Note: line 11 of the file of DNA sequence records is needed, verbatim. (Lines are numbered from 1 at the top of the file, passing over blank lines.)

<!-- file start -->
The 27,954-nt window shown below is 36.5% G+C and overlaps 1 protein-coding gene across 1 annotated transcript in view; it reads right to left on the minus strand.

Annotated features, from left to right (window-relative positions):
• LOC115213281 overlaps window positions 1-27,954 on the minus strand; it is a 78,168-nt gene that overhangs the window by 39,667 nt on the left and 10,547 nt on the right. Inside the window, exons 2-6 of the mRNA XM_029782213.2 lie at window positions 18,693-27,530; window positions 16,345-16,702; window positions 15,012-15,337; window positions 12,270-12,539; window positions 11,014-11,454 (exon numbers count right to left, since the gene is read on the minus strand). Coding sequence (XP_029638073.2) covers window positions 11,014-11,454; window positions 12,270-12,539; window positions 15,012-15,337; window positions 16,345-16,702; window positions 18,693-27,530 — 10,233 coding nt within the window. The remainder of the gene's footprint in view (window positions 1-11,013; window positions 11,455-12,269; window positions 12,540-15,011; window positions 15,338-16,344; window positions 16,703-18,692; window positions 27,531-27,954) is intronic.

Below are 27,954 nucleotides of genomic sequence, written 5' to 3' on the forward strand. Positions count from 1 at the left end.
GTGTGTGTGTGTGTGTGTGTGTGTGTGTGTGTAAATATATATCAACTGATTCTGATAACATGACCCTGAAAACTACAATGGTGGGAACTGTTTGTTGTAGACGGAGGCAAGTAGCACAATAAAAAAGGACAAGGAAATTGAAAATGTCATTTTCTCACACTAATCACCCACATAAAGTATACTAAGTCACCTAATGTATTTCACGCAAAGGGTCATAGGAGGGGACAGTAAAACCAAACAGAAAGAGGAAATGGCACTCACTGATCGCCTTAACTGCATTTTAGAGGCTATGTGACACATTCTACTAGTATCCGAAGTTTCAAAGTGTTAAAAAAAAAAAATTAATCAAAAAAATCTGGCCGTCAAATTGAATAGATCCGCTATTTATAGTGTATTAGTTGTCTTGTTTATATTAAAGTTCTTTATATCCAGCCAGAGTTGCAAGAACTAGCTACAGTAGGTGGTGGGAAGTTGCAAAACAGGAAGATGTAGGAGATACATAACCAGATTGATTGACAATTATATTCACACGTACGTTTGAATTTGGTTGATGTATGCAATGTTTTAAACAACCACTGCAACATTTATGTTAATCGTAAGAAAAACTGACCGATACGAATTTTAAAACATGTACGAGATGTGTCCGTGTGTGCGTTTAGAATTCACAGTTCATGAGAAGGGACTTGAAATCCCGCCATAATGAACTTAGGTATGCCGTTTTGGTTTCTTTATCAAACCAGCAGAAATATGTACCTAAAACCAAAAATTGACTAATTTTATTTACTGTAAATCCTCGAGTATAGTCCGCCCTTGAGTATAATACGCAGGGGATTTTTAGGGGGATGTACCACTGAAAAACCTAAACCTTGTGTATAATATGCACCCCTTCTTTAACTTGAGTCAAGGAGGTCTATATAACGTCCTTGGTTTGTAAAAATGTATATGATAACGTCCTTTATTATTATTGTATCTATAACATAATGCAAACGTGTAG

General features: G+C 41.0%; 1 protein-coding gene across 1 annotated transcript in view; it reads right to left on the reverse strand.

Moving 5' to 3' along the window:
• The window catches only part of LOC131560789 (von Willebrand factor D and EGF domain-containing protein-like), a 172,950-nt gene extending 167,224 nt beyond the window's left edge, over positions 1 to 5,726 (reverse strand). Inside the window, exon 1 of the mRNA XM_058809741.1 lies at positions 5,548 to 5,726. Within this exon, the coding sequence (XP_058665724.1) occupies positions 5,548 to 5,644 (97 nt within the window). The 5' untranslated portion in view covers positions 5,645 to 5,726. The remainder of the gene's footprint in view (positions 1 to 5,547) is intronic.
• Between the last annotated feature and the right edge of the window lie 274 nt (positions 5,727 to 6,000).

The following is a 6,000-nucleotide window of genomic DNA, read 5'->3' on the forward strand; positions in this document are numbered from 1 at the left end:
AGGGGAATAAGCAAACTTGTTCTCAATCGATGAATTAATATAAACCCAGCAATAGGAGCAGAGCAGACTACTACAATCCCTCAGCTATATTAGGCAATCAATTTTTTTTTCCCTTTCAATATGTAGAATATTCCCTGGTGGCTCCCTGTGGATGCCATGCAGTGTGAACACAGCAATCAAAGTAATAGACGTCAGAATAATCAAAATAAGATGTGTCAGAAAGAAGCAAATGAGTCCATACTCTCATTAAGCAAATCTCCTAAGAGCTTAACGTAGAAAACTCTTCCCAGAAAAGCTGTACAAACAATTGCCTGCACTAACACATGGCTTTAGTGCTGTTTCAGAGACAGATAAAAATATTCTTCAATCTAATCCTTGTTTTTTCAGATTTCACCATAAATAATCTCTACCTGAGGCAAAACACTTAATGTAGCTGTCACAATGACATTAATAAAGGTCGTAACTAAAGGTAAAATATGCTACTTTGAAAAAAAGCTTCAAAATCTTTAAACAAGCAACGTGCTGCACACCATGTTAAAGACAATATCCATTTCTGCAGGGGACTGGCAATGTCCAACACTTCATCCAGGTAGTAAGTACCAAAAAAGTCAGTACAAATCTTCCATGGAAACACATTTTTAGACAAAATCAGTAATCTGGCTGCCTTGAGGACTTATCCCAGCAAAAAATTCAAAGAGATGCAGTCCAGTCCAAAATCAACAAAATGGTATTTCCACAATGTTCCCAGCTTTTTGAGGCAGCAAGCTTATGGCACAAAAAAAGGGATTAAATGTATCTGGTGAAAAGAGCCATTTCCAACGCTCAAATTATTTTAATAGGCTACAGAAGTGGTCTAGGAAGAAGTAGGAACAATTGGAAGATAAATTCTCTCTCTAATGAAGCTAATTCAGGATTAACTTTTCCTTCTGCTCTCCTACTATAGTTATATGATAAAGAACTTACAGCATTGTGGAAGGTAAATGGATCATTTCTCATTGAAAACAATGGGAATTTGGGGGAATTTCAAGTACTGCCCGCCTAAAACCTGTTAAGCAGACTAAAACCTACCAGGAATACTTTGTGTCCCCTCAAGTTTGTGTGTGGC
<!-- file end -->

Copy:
AGGGGAATAAGCAAACTTGTTCTCAATCGATGAATTAATATAAACCCAGCAATAGGAGCAGAGCAGACTACTACAATCCCTCAGCTATATTAGGCAATCAATTTTTTTTTCCCTTTCAATATGTAGAATATTCCCTGGTGGCTCCCTGTGGATGCCATGCAGTGTGAACACAGCAATCAAAGTAATAGACGTCAGAATAATCAAAATAAGATGTGTCAGAAAGAAGCAAATGAGTCCATACTCTCATTAAGCAAATCTCCTAAGAGCTTAACGTAGAAAACTCTTCCCAGAAAAGCTGTACAAACAATTGCCTGCACTAACACATGGCTTTAGTGCTGTTTCAGAGACAGATAAAAATATTCTTCAATCTAATCCTTGTTTTTTCAGATTTCACCATAAATAATCTCTACCTGAGGCAAAACACTTAATGTAGCTGTCACAATGACATTAATAAAGGTCGTAACTAAAGGTAAAATATGCTACTTTGAAAAAAAGCTTCAAAATCTTTAAACAAGCAACGTGCTGCACACCATGTTAAAGACAATATCCATTTCTGCAGGGGACTGGCAATGTCCAACACTTCATCCAGGTAGTAAGTACCAAAAAAGTCAGTACAAATCTTCCATGGAAACACATTTTTAGACAAAATCAGTAATCTGGCTGCCTTGAGGACTTATCCCAGCAAAAAATTCAAAGAGATGCAGTCCAGTCCAAAATCAACAAAATGGTATTTCCACAATGTTCCCAGCTTTTTGAGGCAGCAAGCTTATGGCACAAAAAAAGGGATTAAATGTATCTGGTGAAAAGAGCCATTTCCAACGCTCAAATTATTTTAATAGGCTACAGAAGTGGTCTAGGAAGAAGTAGGAACAATTGGAAGATAAATTCTCTCTCTAATGAAGCTAATTCAGGATTAACTTTTCCTTCTGCTCTCCTACTATAGTTATATGATAAAGAACTTACAGCATTGTGGAAGGTAAATGGATCATTTCTCATTGAAAACAATGGGAATTTGGGGGAATTTCAAGTACTGCCCGCCTAAAACCTGTTAAGCAGACTAAAACCTACCAGGAATACTTTGTGTCCCCTCAAGTTTGTGTGTGGC